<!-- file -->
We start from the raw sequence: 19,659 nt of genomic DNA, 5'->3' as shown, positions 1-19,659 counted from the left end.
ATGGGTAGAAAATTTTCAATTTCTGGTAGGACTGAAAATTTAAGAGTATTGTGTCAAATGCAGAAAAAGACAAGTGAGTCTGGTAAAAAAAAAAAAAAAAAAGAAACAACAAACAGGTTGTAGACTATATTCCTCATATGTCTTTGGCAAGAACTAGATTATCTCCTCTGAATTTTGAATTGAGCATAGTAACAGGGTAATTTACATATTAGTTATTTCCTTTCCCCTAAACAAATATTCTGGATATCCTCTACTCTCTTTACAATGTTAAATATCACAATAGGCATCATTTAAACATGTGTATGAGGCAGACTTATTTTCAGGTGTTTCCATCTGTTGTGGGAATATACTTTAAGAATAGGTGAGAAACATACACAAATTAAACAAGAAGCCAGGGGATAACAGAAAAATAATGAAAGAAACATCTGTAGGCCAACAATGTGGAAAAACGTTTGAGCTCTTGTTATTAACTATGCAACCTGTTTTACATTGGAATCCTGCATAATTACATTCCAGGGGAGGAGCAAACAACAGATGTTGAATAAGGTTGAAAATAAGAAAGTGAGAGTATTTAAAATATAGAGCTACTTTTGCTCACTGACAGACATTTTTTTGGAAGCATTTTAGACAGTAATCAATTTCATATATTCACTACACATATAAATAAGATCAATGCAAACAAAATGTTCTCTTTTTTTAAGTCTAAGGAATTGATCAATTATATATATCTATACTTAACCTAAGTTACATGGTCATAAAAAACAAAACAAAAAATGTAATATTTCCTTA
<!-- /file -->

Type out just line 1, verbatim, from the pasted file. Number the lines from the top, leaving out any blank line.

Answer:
We start from the raw sequence: 19,659 nt of genomic DNA, 5'->3' as shown, positions 1-19,659 counted from the left end.